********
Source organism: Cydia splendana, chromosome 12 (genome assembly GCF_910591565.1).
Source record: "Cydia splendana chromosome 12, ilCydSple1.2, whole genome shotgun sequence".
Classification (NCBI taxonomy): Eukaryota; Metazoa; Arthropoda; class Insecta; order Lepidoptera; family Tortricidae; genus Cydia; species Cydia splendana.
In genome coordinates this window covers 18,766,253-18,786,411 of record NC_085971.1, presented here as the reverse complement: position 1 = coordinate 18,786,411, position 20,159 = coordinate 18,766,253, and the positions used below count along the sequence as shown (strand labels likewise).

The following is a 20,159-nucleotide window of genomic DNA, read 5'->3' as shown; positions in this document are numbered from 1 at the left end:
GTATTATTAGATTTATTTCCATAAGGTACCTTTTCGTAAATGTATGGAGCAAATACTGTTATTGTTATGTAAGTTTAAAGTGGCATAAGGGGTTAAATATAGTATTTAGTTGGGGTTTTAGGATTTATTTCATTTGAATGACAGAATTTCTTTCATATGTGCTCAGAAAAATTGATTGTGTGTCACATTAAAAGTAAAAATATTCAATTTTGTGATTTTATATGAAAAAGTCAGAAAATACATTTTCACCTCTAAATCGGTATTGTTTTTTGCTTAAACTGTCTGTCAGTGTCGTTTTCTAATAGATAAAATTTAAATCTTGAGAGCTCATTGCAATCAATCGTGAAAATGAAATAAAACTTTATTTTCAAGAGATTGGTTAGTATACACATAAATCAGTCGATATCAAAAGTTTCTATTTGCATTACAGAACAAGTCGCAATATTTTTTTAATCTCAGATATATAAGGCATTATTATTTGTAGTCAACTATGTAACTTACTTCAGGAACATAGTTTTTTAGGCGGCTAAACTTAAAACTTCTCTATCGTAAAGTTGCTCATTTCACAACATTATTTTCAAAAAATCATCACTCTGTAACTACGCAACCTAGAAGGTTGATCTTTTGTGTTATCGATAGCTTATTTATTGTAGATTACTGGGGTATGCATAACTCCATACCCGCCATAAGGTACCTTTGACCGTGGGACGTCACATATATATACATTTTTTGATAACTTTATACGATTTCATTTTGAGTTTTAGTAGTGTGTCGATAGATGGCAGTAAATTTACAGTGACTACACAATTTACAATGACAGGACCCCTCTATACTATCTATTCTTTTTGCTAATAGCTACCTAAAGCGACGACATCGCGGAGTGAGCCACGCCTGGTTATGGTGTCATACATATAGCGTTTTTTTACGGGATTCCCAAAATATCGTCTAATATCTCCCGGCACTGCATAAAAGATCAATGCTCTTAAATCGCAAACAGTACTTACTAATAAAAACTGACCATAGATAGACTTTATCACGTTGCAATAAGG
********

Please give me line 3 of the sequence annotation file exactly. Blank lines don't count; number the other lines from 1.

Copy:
Classification (NCBI taxonomy): Eukaryota; Metazoa; Arthropoda; class Insecta; order Lepidoptera; family Tortricidae; genus Cydia; species Cydia splendana.